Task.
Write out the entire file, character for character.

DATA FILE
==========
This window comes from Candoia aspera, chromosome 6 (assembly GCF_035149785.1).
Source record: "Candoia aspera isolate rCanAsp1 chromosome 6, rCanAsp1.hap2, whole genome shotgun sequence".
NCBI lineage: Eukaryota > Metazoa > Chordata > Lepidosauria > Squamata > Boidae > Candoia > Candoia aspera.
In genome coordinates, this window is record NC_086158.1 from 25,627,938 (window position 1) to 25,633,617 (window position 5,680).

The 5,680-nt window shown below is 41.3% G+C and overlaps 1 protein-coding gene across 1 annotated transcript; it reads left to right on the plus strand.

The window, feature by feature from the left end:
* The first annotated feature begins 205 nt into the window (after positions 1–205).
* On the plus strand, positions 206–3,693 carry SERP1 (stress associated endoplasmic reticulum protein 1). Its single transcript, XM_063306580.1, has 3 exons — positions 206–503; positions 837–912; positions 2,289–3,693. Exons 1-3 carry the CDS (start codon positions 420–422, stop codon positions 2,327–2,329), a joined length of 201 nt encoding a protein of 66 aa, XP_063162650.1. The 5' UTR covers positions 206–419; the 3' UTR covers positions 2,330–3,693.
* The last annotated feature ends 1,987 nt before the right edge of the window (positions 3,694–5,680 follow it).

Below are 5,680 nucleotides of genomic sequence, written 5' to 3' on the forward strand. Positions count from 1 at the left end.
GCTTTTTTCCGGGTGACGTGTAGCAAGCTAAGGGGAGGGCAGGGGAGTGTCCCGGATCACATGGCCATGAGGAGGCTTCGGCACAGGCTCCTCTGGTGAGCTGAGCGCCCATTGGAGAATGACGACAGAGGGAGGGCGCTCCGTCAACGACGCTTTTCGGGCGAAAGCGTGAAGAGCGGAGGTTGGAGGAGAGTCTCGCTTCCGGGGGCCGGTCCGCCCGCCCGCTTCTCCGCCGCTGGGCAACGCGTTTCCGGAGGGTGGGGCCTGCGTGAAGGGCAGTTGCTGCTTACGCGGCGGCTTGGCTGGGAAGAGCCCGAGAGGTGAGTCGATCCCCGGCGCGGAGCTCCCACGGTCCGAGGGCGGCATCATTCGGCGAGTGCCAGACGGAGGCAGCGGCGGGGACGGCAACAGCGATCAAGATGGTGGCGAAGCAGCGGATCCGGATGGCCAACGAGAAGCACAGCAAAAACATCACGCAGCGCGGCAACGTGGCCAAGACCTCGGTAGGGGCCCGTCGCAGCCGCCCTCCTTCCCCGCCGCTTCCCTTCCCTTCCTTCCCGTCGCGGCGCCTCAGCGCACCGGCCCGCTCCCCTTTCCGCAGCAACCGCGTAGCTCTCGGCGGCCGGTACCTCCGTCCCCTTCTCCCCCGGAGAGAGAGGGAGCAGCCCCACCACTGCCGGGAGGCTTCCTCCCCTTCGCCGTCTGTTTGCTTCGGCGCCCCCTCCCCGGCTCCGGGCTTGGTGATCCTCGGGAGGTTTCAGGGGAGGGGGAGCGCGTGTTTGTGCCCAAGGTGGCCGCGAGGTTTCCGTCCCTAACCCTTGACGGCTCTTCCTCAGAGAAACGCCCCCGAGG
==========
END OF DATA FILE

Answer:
This window comes from Candoia aspera, chromosome 6 (assembly GCF_035149785.1).
Source record: "Candoia aspera isolate rCanAsp1 chromosome 6, rCanAsp1.hap2, whole genome shotgun sequence".
NCBI lineage: Eukaryota > Metazoa > Chordata > Lepidosauria > Squamata > Boidae > Candoia > Candoia aspera.
In genome coordinates, this window is record NC_086158.1 from 25,627,938 (window position 1) to 25,633,617 (window position 5,680).

The 5,680-nt window shown below is 41.3% G+C and overlaps 1 protein-coding gene across 1 annotated transcript; it reads left to right on the plus strand.

The window, feature by feature from the left end:
* The first annotated feature begins 205 nt into the window (after positions 1–205).
* On the plus strand, positions 206–3,693 carry SERP1 (stress associated endoplasmic reticulum protein 1). Its single transcript, XM_063306580.1, has 3 exons — positions 206–503; positions 837–912; positions 2,289–3,693. Exons 1-3 carry the CDS (start codon positions 420–422, stop codon positions 2,327–2,329), a joined length of 201 nt encoding a protein of 66 aa, XP_063162650.1. The 5' UTR covers positions 206–419; the 3' UTR covers positions 2,330–3,693.
* The last annotated feature ends 1,987 nt before the right edge of the window (positions 3,694–5,680 follow it).

Below are 5,680 nucleotides of genomic sequence, written 5' to 3' on the forward strand. Positions count from 1 at the left end.
GCTTTTTTCCGGGTGACGTGTAGCAAGCTAAGGGGAGGGCAGGGGAGTGTCCCGGATCACATGGCCATGAGGAGGCTTCGGCACAGGCTCCTCTGGTGAGCTGAGCGCCCATTGGAGAATGACGACAGAGGGAGGGCGCTCCGTCAACGACGCTTTTCGGGCGAAAGCGTGAAGAGCGGAGGTTGGAGGAGAGTCTCGCTTCCGGGGGCCGGTCCGCCCGCCCGCTTCTCCGCCGCTGGGCAACGCGTTTCCGGAGGGTGGGGCCTGCGTGAAGGGCAGTTGCTGCTTACGCGGCGGCTTGGCTGGGAAGAGCCCGAGAGGTGAGTCGATCCCCGGCGCGGAGCTCCCACGGTCCGAGGGCGGCATCATTCGGCGAGTGCCAGACGGAGGCAGCGGCGGGGACGGCAACAGCGATCAAGATGGTGGCGAAGCAGCGGATCCGGATGGCCAACGAGAAGCACAGCAAAAACATCACGCAGCGCGGCAACGTGGCCAAGACCTCGGTAGGGGCCCGTCGCAGCCGCCCTCCTTCCCCGCCGCTTCCCTTCCCTTCCTTCCCGTCGCGGCGCCTCAGCGCACCGGCCCGCTCCCCTTTCCGCAGCAACCGCGTAGCTCTCGGCGGCCGGTACCTCCGTCCCCTTCTCCCCCGGAGAGAGAGGGAGCAGCCCCACCACTGCCGGGAGGCTTCCTCCCCTTCGCCGTCTGTTTGCTTCGGCGCCCCCTCCCCGGCTCCGGGCTTGGTGATCCTCGGGAGGTTTCAGGGGAGGGGGAGCGCGTGTTTGTGCCCAAGGTGGCCGCGAGGTTTCCGTCCCTAACCCTTGACGGCTCTTCCTCAGAGAAACGCCCCCGAGG